Other people here are commenting on the one principal's mini experiment in reforming his school. Which is just a mini experiment by that one principal. It happens that the ACE blog wrote an entry about it. That's the only connection between the two though.
posted by miyabo at 12:40 PM on May 1, 2012 [1 favorite]


Well then the framing is weird because it's all about ACE and nothing about the actual blog entry.
posted by Big_B at 12:53 PM on May 1, 2012


But as someone who lives who is married to an educator I'm surprised I've never heard of ACE, even though these are clearly the tactics she uses.
posted by Big_B at 12:54 PM on May 1, 2012


Devil's advocate: The research is well done, and the star principle is a hero, BUT, what about the reality of dealing with this in the classroom? What is the COST to students who are not troubled? What about the disruptions to their learning? I can see benefit for untroubled students, in that they would get to see - and hopefully model - a beneficial system of nurturing care, but again, how much "parenting" should school systems be expected to do.

Elephant in the room: family and social breakdown, brought about by an ever-increasing and ubiquitous drive towards material status, at any cost. Schools simply mirror the larger culture.

In any case, this is a good development, and one that will hopefully lead to more prevention of the causative conditions that screw kids up in the first place. It's not just about the schools, or the family - it's a systemic problem in American society, and culture.
posted by Vibrissae at 12:55 PM on May 1, 2012 [3 favorites]


But as someone who lives who is married to an educator I'm surprised I've never heard of ACE, even though these are clearly the tactics she uses.

It's not because of my grammar....

So I took the test and have a kind of high score. Maybe that's why she's never brought it up...
posted by Big_B at 1:01 PM on May 1, 2012


Vibrissae, could you explain how using an approach that validates traumatic experience would be more disruptive or unfair to the minority of students that are fortunate enough to have no ACE indicators?

The ACE study outcomes indicate that nearly 65% of the participants (primarily white, primarily "some college" or higher levels of post-secondary education) had at least one ACE indicator, and 35% had 2 or more. Given those outcomes, why wouldn't we encourage an approach that acknowledges the traumatic events in the lives of more students than we'd like to think?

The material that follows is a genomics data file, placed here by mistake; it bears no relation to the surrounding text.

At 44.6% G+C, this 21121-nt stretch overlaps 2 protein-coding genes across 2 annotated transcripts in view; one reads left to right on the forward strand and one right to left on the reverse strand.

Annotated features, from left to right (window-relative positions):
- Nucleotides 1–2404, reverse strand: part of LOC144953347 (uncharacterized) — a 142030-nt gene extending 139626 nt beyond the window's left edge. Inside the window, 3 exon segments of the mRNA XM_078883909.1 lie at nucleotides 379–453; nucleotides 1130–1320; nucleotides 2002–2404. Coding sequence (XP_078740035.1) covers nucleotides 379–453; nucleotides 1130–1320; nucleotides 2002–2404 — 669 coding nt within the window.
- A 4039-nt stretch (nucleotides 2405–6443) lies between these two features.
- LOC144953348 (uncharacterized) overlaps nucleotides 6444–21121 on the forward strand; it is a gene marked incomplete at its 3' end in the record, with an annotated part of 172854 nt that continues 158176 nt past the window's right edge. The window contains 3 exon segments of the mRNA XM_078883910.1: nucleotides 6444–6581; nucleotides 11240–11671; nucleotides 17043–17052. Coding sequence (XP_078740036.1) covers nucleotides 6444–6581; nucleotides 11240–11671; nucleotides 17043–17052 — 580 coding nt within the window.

posted by catlet at 1:05 PM on May 1, 2012


Devil's advocate: The research is well done, and the star principle is a hero, BUT, what about the reality of dealing with this in the classroom? What is the COST to students who are not troubled? What about the disruptions to their learning? I can see benefit for untroubled students, in that they would get to see - and hopefully model - a beneficial system of nurturing care, but again, how much "parenting" should school systems be expected to do.

The school I have experience with doesn't mention using the ACE system but the approaches by the teachers and staff mirror it well. For some kids, there is a set pull-out time to work with them on their individual issues, support, talk-group therapy like discussions, individual counselling or simply one-on-one time to an adult who will listen. This year the counselor is going to the classes and just doing group talk and working through issues that affect different groups within the classes; all are given exposure to good adult role models, modeling good crisis or problem handling, modelling healthy attitudes and creating trust and friendships.

I don't see how watching someone be helped is a bad thing, both from an adult perspective and from what I observed in similar situations growing up.
posted by tilde at 1:08 PM on May 1, 2012 [2 favorites]


I'm glad to see that there are folks who want to raise awareness about how problematic stressful home life is for kids. I'll be 39 and I still don't do well with stress and certain environments (i.e., ambiguity). And I'm a successful story (not an addict, chronic depression is under control, etc).

There's so many things to say about this, but I don't have the words. Kids who have traumatic childhoods live with so much more than people realize (we grow up young, don't know how to ask for help even as adults, low self esteem, etc). So I'm just glad to see some stats on the issue, and folks trying to help. Thank you.
posted by evening at 1:22 PM on May 1, 2012 [12 favorites]


25% of the students are homeless.
84% have lost a loved one.
66% feel abandoned by their parents.
65% have an immediate family member in jail.
80% have suffered serious depression
50% live with someone who abuses alcohol or other drugs.

This is upsetting me. What the hell are we doing to our children?
posted by francesca too at 1:35 PM on May 1, 2012 [8 favorites]